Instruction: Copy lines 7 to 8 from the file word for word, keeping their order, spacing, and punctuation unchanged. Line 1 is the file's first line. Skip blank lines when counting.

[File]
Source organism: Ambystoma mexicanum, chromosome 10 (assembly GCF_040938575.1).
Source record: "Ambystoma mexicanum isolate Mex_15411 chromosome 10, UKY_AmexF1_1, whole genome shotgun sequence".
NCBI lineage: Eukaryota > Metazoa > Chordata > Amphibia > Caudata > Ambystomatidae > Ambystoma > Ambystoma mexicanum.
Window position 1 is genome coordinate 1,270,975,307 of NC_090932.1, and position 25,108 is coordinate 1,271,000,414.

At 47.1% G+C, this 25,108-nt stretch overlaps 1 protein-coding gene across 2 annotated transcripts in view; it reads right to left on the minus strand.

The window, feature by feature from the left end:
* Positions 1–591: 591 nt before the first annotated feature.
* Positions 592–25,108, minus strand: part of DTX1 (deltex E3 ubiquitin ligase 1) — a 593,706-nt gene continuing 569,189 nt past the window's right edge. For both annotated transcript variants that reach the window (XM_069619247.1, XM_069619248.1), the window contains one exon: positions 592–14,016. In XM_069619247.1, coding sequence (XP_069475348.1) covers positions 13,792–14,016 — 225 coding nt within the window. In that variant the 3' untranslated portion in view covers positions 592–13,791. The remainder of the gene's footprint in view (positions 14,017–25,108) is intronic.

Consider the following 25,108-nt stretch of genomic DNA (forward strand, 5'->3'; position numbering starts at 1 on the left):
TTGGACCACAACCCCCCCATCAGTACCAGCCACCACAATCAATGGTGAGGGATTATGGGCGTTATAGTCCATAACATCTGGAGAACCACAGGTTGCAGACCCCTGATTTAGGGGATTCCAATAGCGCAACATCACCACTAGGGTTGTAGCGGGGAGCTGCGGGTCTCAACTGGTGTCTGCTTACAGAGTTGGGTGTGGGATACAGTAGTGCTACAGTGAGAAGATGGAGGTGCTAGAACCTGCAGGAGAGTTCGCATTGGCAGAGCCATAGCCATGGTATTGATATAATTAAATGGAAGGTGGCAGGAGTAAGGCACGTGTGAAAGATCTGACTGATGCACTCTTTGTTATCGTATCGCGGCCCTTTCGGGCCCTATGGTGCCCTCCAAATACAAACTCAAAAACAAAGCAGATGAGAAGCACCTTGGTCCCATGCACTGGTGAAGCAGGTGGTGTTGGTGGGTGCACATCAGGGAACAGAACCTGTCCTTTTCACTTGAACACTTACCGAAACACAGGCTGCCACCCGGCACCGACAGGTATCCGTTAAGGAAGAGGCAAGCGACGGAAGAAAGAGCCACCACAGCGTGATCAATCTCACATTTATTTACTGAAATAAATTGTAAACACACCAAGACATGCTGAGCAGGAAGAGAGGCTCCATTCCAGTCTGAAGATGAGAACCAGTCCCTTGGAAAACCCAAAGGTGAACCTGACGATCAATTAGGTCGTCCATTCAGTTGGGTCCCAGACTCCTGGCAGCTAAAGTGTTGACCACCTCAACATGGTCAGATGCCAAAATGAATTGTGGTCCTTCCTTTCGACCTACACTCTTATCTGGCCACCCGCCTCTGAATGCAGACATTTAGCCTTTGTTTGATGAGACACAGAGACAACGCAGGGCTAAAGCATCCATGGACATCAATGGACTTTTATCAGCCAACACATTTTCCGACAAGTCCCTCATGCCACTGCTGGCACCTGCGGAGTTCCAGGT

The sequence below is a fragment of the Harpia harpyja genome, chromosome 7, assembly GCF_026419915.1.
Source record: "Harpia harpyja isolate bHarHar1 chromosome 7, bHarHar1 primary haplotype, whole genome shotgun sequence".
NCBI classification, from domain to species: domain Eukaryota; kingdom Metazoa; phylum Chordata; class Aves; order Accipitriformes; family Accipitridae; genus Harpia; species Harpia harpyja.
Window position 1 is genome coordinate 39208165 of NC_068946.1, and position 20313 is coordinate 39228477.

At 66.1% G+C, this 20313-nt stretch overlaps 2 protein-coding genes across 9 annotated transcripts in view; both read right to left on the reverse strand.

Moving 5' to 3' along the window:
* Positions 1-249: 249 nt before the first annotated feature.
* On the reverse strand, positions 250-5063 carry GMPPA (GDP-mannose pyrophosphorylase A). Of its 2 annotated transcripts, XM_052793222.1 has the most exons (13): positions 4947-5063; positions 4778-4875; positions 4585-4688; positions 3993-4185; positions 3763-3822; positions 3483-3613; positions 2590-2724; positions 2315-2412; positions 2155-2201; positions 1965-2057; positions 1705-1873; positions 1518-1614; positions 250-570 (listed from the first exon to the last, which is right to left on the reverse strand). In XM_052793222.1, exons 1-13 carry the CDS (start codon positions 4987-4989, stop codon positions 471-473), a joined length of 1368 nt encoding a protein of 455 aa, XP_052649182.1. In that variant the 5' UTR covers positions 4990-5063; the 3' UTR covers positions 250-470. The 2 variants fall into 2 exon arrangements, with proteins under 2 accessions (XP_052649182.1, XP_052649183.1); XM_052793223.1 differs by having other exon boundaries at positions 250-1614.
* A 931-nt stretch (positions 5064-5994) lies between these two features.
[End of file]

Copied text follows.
* Positions 1–591: 591 nt before the first annotated feature.
* Positions 592–25,108, minus strand: part of DTX1 (deltex E3 ubiquitin ligase 1) — a 593,706-nt gene continuing 569,189 nt past the window's right edge. For both annotated transcript variants that reach the window (XM_069619247.1, XM_069619248.1), the window contains one exon: positions 592–14,016. In XM_069619247.1, coding sequence (XP_069475348.1) covers positions 13,792–14,016 — 225 coding nt within the window. In that variant the 3' untranslated portion in view covers positions 592–13,791. The remainder of the gene's footprint in view (positions 14,017–25,108) is intronic.